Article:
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Area 51

 
 
glitterbag
 
  1  
Reply Fri 28 May, 2021 05:59 pm
@edgarblythe,
I think it would be the Christian thing to do, don't you?
edgarblythe
 
  1  
Reply Fri 28 May, 2021 06:07 pm
@glitterbag,
But only for beings in this galaxy.
nycdad
 
  -2  
Reply Fri 28 May, 2021 06:39 pm
@edgarblythe,
Believe whatever makes you feel good.
0 Replies
 
nycdad
 
  -3  
Reply Fri 28 May, 2021 06:40 pm
@glitterbag,
Believe whatever you want. Believe whatever makes you feel good.
snood
 
  2  
Reply Fri 28 May, 2021 06:54 pm
@nycdad,
She asked a simple question. You said if UFOs are real it changes everything.
But if you’re going to make that statement, you ought to be able to explain yourself so we know what you’re talking about.
How does it change everything?
glitterbag
 
  1  
Reply Fri 28 May, 2021 08:15 pm
@snood,
He said "This changes everything we have been taught. Understand?" I don't think it nullifies or changes anything. At least not anymore than what happened when aspirin was developed. It eased a lot of suffering, isn't that a good thing? So no, I don't see a problem.
snood
 
  3  
Reply Fri 28 May, 2021 08:24 pm
@glitterbag,
I just think if he wants us to understand exactly what it is he thinks would change because of the discovery of alien visitors, he should spell it out a little more clearly than “everything will change”.
0 Replies
 
nycdad
 
  -2  
Reply Sat 29 May, 2021 04:47 am
@snood,
If UFOs are real, it changes everything we have been taught about the Bible, God, creation and even evolution. If there is intelligent life in other galaxies, then the question WHERE DO WE COME FROM has a new meaning and new answer. Agree? Who are these being? Who made them?
0 Replies
 
nycdad
 
  -2  
Reply Sat 29 May, 2021 04:51 am
@glitterbag,
I have one deep Supreme desire that I may be like Jesus. However, if aliens are real, who made them? Where do they come from? Is Jesus real? Is creationism a reality? What about evolution? Have we [humans] been lied to all this time? By the way, a UFO once appeared in Rome. Look it up. It shocked everyone in Rome. This happened back in the days of Roman Empire. No airplanes at the time.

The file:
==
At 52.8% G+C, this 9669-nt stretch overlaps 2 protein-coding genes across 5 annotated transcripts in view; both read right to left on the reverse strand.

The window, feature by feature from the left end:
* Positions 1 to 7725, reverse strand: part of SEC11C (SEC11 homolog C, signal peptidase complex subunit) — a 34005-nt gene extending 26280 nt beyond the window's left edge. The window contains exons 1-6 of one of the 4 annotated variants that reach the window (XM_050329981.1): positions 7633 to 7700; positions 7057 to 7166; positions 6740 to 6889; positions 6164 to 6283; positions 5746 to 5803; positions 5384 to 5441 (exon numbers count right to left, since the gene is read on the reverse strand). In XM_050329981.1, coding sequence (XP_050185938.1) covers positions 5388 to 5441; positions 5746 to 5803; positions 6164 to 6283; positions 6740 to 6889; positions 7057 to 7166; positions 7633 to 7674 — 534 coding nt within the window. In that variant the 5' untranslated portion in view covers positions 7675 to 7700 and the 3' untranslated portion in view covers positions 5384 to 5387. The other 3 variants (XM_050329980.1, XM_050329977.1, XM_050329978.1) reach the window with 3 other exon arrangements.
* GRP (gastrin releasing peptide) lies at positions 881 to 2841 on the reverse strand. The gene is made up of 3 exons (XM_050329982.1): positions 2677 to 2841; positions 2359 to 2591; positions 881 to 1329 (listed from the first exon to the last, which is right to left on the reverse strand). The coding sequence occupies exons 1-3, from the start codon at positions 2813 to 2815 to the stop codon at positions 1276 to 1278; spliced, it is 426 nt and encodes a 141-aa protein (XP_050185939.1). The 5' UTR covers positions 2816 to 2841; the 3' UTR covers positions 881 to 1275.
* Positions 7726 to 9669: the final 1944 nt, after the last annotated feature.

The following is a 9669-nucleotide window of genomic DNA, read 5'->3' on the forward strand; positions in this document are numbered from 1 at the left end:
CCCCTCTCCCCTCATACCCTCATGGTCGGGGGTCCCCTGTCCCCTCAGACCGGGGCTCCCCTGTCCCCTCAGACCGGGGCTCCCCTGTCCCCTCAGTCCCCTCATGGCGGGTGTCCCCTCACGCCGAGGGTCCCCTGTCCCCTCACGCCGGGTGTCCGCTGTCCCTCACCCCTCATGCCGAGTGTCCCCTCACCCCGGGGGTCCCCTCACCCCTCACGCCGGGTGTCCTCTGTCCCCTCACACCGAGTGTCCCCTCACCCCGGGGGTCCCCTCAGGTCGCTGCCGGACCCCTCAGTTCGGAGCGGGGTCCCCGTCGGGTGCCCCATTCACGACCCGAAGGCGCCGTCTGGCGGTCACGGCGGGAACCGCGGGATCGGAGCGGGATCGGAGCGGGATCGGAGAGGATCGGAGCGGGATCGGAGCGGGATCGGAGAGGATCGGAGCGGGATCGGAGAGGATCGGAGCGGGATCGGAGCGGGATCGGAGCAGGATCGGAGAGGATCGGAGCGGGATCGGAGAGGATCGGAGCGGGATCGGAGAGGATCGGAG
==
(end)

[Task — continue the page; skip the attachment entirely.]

Mame
 
  1  
Reply Sat 29 May, 2021 07:26 am
@nycdad,
nycdad wrote:

Have we [humans] been lied to all this time?


The fact that some chose to put their complete faith in ancient scrolls doesn't mean we were 'lied to'. Lots of written works are out there and each person is responsible for what they choose to believe in.

I choose not to believe in the tales of man, which is all the Bible is... stories written by humans. You choose to. When you have a choice, you can't say you have been lied to.
snood
 
  2  
Reply Sat 29 May, 2021 07:31 am
@Mame,
Well that takes care of religion, but he’s also saying this would necessarily challenge the theory of evolution.
Walter Hinteler
 
  1  
Reply Sat 29 May, 2021 08:15 am
@nycdad,
nycdad wrote:
By the way, a UFO once appeared in Rome. Look it up. It shocked everyone in Rome. This happened back in the days of Roman Empire. No airplanes at the time.
No need to look it up since I'd to read it at school.
It should been noted that Julius Obsequens wrote some four centuries after the latest of the events he described. <however, it's a good textbook if you want to study religious omens of all kinds, which played a vital role in Roman private and political life. (Had to do it as part of the curriculum in ancient history at university)

Full text of his book >here<.
Mame
 
  3  
Reply Sat 29 May, 2021 09:16 am
@snood,
snood wrote:

Well that takes care of religion, but he’s also saying this would necessarily challenge the theory of evolution.


I'd like to see his arguments for that!
izzythepush
 
  1  
Reply Sat 29 May, 2021 09:31 am
@Mame,
His thread should be entitled, my religion makes me fret about weird **** and I want to know why nobody else frets about such mental stuff.

I don’t want to know why it makes me really angry that they don’t fret, that’s all about self improvement, and I’m not bothered about any of that.
0 Replies
 
izzythepush
 
  2  
Reply Sat 29 May, 2021 09:37 am
If there are aliens it probably means they evolved same as the rest of us.

It’s only a problem if your preconceptions get in the way of thinking.
snood
 
  1  
Reply Sat 29 May, 2021 10:43 am
@izzythepush,
Well you gotta admit, a good sized influx of extraterrestrials would at the very least make the textbook writers scramble to add some chapters.
izzythepush
 
  2  
Reply Sat 29 May, 2021 10:51 am
@snood,
I’m sure someone will make money out of it.
0 Replies
 
nycdad
 
  -4  
Reply Sat 29 May, 2021 04:10 pm
@Walter Hinteler,
Thanks for the link. Of course, in the Old Testament book of Ezekiel, we learn that he saw a wheel of fire way up in the middle of the air. I think by FIRE, Ezekiel meant lights on the aircraft similar to the lights of an airplane.
glitterbag
 
  1  
Reply Sun 30 May, 2021 02:35 am
@nycdad,
Sure, from your lips to God's ear.
0 Replies
 
hightor
 
  4  
Reply Mon 31 May, 2021 02:31 am
I’m a Physicist Who Searches for Aliens. U.F.O.s Don’t Impress Me.

Quote: